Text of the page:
OpenID Connect authentication
This page describes the authentication flows to obtain an ID token and/or an access token via OpenID Connect.
- Authorization Code Flow
- Implicit Flow
- Hybrid Flow
- User interaction
Authorization Code Flow
The Authorization code flow is an extension of the OAuth 2.0 authorization code flow.
- The Relying Party (RP) obtains the Authorization Code from the authorization endpoint using a front-channel (e.g. via a web browser).
- The RP exchanges this code at the token endpoint for an access token and/or an ID token. An RP that is capable of storing secrets securely will do this via the back-channel, with an authenticated request to the token endpoint. RPs that cannot store secrets securely, e.g. a single page app in the browser, will call the token endpoint, and use Proof Key for Code Exchange (PKCE).
In order to obtain the ID Token in this flow, make sure that the web client has the grant type
Authorization Code and the scope
openid configured. Create an
OAuth authorization request with the scope
Implicit flow is a one step flow - the client requests an access token and/or ID Token directly from the authorization endpoint using a front-channel (e.g. via a web browser). This workflow can be suitable for those clients that cannot store client secret in a secure fashion (e.g. web applications running inside user agent such as web browser). However, this flow is no longer recommended. Use the authorization code flow with PKCE.
In order to obtain the ID Token in this flow, make sure the web client has the grant type
Implicit enabled and create an OAuth authorization
response_type=id_token and the scope
The Onegini Token Server does not support the Hybrid Flow.
The regular authentication flows assume that they are called when authentication is needed. When the user does not yet have a session with the Identity Provider (IdP), the user needs to perform some interaction, such as entering their credentials. When the user does have a session, the IdP redirects them back to the Onegini Token Server. This section describes several scenarios to obtain tokens via OpenID Connect.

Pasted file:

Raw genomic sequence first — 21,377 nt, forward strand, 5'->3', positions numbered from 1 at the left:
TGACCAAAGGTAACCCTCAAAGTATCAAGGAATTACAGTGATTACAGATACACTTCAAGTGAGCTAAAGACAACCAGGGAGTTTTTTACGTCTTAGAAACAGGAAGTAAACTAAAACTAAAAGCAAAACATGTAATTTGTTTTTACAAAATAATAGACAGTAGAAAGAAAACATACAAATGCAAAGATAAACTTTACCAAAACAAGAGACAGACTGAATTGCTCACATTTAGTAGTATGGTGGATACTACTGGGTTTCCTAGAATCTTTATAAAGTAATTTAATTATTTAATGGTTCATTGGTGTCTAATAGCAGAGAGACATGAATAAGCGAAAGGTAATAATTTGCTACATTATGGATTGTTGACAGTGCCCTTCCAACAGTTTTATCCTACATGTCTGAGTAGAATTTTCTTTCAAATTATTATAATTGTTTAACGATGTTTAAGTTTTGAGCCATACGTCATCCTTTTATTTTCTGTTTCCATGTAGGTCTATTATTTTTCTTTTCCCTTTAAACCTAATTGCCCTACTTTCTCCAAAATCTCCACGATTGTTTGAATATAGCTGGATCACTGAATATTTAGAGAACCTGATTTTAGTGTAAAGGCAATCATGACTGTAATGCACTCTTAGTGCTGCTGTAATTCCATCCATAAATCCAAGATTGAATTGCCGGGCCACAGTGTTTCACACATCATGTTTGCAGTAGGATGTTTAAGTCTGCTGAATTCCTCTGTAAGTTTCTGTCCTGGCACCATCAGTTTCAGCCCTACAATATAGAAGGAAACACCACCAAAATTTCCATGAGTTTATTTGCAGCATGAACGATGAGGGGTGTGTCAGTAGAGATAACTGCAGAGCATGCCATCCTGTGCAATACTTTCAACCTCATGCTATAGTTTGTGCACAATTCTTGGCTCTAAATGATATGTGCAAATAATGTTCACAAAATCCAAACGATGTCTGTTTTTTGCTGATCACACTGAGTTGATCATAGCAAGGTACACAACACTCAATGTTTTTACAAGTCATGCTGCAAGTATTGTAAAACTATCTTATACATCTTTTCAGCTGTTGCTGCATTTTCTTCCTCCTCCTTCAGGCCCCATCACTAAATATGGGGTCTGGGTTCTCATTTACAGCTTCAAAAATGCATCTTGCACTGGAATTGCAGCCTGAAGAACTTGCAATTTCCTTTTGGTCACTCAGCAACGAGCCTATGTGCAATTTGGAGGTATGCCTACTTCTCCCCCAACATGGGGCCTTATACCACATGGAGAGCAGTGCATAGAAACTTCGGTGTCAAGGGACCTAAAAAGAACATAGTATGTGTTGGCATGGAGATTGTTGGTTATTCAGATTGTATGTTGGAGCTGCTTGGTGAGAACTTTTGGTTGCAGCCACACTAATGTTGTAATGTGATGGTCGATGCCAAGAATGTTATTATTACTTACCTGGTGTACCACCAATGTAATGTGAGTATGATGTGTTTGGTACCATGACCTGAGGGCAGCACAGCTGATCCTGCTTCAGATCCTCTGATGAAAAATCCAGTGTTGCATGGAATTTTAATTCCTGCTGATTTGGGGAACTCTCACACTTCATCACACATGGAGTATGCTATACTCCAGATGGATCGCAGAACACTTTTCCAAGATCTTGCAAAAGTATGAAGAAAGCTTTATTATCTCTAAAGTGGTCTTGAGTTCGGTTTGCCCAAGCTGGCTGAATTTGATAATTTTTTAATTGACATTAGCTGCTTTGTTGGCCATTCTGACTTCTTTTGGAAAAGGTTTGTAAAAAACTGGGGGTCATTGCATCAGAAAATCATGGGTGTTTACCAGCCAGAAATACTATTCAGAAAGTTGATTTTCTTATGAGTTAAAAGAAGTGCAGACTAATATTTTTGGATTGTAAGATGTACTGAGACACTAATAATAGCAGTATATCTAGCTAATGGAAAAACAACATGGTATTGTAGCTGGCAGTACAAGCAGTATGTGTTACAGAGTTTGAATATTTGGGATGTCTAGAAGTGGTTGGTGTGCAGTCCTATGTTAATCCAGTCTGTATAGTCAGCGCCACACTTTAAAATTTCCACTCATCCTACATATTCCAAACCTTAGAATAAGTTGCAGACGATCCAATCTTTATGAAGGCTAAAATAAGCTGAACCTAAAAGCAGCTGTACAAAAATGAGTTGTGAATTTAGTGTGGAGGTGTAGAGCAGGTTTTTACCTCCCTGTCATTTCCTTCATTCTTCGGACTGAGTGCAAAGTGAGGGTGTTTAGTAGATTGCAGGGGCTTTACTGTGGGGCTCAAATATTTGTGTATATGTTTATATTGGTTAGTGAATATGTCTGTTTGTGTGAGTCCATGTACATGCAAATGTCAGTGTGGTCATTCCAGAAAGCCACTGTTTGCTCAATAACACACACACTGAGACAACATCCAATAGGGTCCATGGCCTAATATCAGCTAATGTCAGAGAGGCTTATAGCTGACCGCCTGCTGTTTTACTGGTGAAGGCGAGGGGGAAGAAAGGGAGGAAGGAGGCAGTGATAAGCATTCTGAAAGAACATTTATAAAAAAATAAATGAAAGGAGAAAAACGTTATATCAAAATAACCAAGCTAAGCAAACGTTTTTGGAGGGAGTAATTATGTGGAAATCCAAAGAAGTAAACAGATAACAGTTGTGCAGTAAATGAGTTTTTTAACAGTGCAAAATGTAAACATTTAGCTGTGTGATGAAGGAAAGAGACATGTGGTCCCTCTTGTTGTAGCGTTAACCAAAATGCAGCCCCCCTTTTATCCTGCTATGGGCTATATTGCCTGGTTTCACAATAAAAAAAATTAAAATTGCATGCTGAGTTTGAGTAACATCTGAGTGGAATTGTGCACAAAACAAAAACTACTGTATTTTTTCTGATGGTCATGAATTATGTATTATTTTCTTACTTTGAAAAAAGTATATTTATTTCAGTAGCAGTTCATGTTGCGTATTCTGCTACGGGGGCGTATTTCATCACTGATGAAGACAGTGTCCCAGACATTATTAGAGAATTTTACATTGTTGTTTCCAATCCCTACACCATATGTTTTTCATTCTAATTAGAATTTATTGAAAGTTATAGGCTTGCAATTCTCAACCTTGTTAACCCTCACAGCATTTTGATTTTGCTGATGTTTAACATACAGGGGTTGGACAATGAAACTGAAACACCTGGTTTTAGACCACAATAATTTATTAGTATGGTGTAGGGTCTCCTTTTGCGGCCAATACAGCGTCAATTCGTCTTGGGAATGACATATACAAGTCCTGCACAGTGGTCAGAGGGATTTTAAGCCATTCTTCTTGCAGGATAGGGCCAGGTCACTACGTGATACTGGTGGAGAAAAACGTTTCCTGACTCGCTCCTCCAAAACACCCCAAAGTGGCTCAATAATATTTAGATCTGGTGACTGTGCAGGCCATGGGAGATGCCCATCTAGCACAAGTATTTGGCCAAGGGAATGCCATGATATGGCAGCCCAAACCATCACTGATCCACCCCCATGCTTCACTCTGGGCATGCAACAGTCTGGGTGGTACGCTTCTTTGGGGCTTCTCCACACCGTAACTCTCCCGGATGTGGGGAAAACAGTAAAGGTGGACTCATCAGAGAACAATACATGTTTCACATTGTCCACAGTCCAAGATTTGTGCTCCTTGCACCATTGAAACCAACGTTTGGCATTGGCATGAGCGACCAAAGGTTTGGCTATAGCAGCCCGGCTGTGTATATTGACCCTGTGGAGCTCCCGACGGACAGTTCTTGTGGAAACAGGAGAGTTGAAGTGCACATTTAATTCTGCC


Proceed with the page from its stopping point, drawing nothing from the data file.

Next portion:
If the user already has a session with the IdP, the IdP will return the user information to the Onegini Token Server automatically. There are situations where
you want to force the user to sign in again to obtain a token. For example, when the user changes personal data, or when another user wants to register for the
same mobile app on a shared mobile device. Add the following request parameter to the authentication request:
Some sites have publicly accessible pages that can show personalized content if the user is authenticated. It's not required to immediately sign in and therefore you want to avoid showing a login page until it is needed. You do want to benefit from having an access token and/or ID token if the user is signed in. For this case you can use the authorization code flow with a SAML based identity provider. If the user is signed in at the SAML IdP, and no user interaction is required, the Onegini Token Server will issue an access token and ID token.
To perform this passive login, add the following parameter to the authentication request:
You can use this passive login for session management with iframes.
Cookie based login
This is similar to the passive login, but the user does not need to have a valid session with the identity provider. It requires Onegini CIM as identity provider. If the user has a cookie from a previous session in Onegini CIM, and no user interaction is required, the Onegini Token Server will issue an access token and ID token.
To perform the cookie based login, add the following parameters to the authentication request: